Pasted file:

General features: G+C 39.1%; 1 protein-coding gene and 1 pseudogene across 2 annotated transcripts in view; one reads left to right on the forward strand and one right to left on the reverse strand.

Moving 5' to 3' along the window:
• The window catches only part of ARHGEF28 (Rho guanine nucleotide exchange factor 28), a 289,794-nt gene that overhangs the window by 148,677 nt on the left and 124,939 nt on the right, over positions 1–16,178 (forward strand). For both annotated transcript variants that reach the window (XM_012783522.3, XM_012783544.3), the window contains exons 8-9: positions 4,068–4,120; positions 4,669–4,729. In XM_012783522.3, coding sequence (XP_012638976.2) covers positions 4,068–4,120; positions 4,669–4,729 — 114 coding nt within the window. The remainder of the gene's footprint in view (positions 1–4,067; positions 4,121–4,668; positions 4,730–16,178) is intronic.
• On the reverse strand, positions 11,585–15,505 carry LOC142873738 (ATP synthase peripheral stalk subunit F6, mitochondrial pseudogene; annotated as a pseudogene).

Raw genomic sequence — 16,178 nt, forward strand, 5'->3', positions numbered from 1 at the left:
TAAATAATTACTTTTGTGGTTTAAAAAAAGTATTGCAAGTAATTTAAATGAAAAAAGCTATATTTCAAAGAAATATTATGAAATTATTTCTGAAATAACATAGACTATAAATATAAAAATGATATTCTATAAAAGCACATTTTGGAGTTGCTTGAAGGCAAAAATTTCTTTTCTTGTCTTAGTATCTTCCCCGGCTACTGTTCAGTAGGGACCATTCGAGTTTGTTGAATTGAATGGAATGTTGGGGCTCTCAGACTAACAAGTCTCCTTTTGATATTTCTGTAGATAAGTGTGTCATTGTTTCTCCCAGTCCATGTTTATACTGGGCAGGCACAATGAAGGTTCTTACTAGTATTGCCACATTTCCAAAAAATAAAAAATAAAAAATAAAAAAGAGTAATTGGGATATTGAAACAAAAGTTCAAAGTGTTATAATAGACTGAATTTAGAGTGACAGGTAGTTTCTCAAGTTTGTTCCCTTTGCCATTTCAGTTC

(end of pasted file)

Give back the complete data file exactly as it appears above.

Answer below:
General features: G+C 39.1%; 1 protein-coding gene and 1 pseudogene across 2 annotated transcripts in view; one reads left to right on the forward strand and one right to left on the reverse strand.

Moving 5' to 3' along the window:
• The window catches only part of ARHGEF28 (Rho guanine nucleotide exchange factor 28), a 289,794-nt gene that overhangs the window by 148,677 nt on the left and 124,939 nt on the right, over positions 1–16,178 (forward strand). For both annotated transcript variants that reach the window (XM_012783522.3, XM_012783544.3), the window contains exons 8-9: positions 4,068–4,120; positions 4,669–4,729. In XM_012783522.3, coding sequence (XP_012638976.2) covers positions 4,068–4,120; positions 4,669–4,729 — 114 coding nt within the window. The remainder of the gene's footprint in view (positions 1–4,067; positions 4,121–4,668; positions 4,730–16,178) is intronic.
• On the reverse strand, positions 11,585–15,505 carry LOC142873738 (ATP synthase peripheral stalk subunit F6, mitochondrial pseudogene; annotated as a pseudogene).

Raw genomic sequence — 16,178 nt, forward strand, 5'->3', positions numbered from 1 at the left:
TAAATAATTACTTTTGTGGTTTAAAAAAAGTATTGCAAGTAATTTAAATGAAAAAAGCTATATTTCAAAGAAATATTATGAAATTATTTCTGAAATAACATAGACTATAAATATAAAAATGATATTCTATAAAAGCACATTTTGGAGTTGCTTGAAGGCAAAAATTTCTTTTCTTGTCTTAGTATCTTCCCCGGCTACTGTTCAGTAGGGACCATTCGAGTTTGTTGAATTGAATGGAATGTTGGGGCTCTCAGACTAACAAGTCTCCTTTTGATATTTCTGTAGATAAGTGTGTCATTGTTTCTCCCAGTCCATGTTTATACTGGGCAGGCACAATGAAGGTTCTTACTAGTATTGCCACATTTCCAAAAAATAAAAAATAAAAAATAAAAAAGAGTAATTGGGATATTGAAACAAAAGTTCAAAGTGTTATAATAGACTGAATTTAGAGTGACAGGTAGTTTCTCAAGTTTGTTCCCTTTGCCATTTCAGTTC